Fiona McFarlane has won the £30,000 International Dylan Thomas prize for her “deliciously unsettling” short story collection, The High Places.
Flitting across continents, eras, and genres, McFarlane’s 13 stories examine the spectrum of emotional life, with moments of uneasy anticipation, domestic contentment and ominous desperation. Praised as “deliciously unsettling” by the Observer, The High Places includes stories as varied as a scientist living on a small island with only a colossal squid called Mabel and the ghost of Charles Darwin for company, a middle aged couple going on a disastrous holiday with friends in Greece, and an Australian farmer who turns to Old Testament methods to relieve a debilitating drought.
Writers are made, not born, by investing time and money (usually their own) in their development, Forge says. They buy time to write by reducing paid working hours, writing hundreds of words for underfunded literary magazines and other outlets for a nominal fee (or for nothing but “exposure”) and spending every spare moment “practising their scales”. And support comes from a small, low-paid or voluntary army of workers: editors, festival directors, editorial assistants.
By Jane Sullivan; more at The Age, 12th November, 2016.
Too often I hear (usually from men) that women never did anything in history to write about. What they are generally referring to are those ‘great deeds’ of men who were able to dedicate their lives to and sustain an uninterrupted focus on their area of specialisation. Women’s yearnings were sidelined and their lives circumscribed by multiple childbirth.
A.H. Chisholm wrote a ‘complete’ biography of Elizabeth Gould in 1944. In contrast, Melissa Ashley has written a fictional biography, or biographical fiction, of her in The Birdman’s Wife, which revitalises Elizabeth, colouring in her passions, her struggles, her continual negotiation of the demands of being a working artist and a mother.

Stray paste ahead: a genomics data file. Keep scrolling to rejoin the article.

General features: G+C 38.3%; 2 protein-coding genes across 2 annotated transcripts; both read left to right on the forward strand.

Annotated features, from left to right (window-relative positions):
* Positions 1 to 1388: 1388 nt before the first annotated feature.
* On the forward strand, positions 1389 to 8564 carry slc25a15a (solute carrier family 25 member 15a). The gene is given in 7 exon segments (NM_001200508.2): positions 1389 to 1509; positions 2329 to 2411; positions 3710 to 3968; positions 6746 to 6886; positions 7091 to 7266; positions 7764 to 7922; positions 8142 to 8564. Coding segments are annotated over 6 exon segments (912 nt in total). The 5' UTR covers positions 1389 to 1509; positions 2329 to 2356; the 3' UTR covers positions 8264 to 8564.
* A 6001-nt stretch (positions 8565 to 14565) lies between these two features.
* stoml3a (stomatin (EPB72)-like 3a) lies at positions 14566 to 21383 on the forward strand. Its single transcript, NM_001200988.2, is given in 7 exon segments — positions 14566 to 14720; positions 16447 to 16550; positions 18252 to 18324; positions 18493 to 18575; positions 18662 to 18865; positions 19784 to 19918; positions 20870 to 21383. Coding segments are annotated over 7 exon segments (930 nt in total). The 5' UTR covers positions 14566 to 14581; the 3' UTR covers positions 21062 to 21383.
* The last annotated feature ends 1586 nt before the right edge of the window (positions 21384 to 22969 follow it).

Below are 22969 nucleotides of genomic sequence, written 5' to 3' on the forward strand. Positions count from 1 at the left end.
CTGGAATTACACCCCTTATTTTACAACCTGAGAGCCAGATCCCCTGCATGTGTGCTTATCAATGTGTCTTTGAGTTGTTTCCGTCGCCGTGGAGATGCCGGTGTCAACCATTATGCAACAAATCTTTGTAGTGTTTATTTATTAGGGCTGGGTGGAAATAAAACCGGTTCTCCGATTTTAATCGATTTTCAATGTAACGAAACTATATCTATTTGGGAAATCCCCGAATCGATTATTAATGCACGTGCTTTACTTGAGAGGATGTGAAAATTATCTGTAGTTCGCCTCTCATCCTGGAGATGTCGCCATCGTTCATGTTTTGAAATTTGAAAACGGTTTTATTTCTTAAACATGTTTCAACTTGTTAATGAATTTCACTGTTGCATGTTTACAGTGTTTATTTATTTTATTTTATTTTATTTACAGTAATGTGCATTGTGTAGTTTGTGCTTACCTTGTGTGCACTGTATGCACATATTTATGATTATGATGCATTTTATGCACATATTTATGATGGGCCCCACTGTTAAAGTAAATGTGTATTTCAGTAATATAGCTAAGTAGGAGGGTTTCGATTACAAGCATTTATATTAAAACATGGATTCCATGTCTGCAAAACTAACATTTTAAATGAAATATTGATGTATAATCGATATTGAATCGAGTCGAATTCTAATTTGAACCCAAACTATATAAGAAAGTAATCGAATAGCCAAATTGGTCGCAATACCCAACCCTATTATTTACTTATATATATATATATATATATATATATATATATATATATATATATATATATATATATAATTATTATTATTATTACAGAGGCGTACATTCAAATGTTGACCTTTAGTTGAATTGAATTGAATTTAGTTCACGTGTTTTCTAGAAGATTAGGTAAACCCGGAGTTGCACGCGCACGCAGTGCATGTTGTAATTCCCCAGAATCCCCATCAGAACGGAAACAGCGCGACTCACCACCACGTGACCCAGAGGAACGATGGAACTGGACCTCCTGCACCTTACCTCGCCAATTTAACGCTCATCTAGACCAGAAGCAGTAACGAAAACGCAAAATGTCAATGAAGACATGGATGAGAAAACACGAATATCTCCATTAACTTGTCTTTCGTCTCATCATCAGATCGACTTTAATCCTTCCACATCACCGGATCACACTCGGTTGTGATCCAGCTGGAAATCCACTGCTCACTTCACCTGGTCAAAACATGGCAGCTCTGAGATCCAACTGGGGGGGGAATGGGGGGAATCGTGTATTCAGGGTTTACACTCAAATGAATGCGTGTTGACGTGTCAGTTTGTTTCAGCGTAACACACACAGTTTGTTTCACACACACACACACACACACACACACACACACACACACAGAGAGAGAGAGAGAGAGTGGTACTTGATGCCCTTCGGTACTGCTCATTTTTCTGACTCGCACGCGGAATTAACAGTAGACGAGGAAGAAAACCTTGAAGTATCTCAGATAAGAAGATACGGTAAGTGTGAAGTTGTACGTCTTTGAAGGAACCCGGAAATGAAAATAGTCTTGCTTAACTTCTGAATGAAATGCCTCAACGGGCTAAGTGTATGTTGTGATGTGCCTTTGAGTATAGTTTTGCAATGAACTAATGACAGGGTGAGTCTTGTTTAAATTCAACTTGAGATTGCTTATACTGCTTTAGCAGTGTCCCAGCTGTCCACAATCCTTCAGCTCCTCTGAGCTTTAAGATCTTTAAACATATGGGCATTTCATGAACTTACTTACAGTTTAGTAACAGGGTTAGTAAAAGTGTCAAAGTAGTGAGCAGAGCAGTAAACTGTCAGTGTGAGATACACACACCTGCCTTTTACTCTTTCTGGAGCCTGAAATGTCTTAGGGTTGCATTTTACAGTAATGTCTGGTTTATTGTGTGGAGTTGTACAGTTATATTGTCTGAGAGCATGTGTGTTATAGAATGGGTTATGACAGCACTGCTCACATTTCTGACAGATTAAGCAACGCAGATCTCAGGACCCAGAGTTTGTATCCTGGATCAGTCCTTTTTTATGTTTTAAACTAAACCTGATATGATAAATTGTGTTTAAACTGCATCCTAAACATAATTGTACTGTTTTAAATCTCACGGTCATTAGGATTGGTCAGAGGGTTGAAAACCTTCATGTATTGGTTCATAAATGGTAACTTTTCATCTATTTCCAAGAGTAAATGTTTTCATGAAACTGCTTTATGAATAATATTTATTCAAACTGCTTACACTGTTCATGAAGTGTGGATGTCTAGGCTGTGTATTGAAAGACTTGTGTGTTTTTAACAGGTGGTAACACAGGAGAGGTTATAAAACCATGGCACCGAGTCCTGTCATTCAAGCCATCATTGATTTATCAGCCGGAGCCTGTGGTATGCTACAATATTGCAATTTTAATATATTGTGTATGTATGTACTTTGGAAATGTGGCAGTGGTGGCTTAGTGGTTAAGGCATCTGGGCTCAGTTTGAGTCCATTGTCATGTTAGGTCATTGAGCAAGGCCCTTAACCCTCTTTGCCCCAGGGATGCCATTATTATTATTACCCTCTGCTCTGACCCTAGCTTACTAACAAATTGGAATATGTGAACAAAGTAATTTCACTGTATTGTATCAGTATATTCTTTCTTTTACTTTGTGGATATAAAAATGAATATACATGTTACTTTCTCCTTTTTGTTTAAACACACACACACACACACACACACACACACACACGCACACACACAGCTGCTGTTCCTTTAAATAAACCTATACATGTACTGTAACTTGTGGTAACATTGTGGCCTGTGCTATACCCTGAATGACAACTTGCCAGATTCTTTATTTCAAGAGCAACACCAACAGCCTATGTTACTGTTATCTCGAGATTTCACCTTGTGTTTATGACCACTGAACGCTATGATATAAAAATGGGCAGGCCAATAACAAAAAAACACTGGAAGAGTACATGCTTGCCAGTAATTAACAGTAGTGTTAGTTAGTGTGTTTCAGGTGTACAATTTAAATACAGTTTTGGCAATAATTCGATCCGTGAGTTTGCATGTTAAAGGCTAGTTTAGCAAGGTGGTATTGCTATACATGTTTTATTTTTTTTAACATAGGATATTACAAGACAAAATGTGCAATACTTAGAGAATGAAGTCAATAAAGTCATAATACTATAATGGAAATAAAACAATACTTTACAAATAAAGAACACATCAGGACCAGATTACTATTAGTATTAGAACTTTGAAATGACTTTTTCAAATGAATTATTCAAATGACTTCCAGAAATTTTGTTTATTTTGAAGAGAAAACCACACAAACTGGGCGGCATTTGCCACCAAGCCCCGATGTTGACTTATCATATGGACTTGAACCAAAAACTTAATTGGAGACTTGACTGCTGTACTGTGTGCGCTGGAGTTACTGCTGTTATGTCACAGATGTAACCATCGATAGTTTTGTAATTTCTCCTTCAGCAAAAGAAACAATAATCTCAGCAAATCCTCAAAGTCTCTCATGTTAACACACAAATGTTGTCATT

This beautifully written novel presents a ‘complete’ picture of a family unit—that one man’s crowning achievements were in fact a family enterprise. John Gould may have been able to strut about like a peacock, but his ‘story’ his more complete when put in context alongside the female of his species, their young, and the materials from which he made his nest.
Donald Knowler first heard of the Glass Bottom Bus tour when he came to Tasmania more than a decade ago. The idea of tourists viewing vast numbers of animals squashed on the bitumen – an ironic in-joke among the wildlife and tourism fraternity – inspired him to compile his own checklist of what lay flattened on the island’s highways and byways. The journey led him to dead Tasmania devils and quolls…but also to the work of scientists researching the scale of the toll and looking at measures to reduce the carnage which results in an animal dying every two minutes on Tasmania’s roads. Riding the Devil’s Highway presents an itinerary for such a tour and a field guide to the flattened fauna of Tasmania – the roadkill capital of the world.
(Apologies … video quality’s not as high as I’d have hoped. Ralph)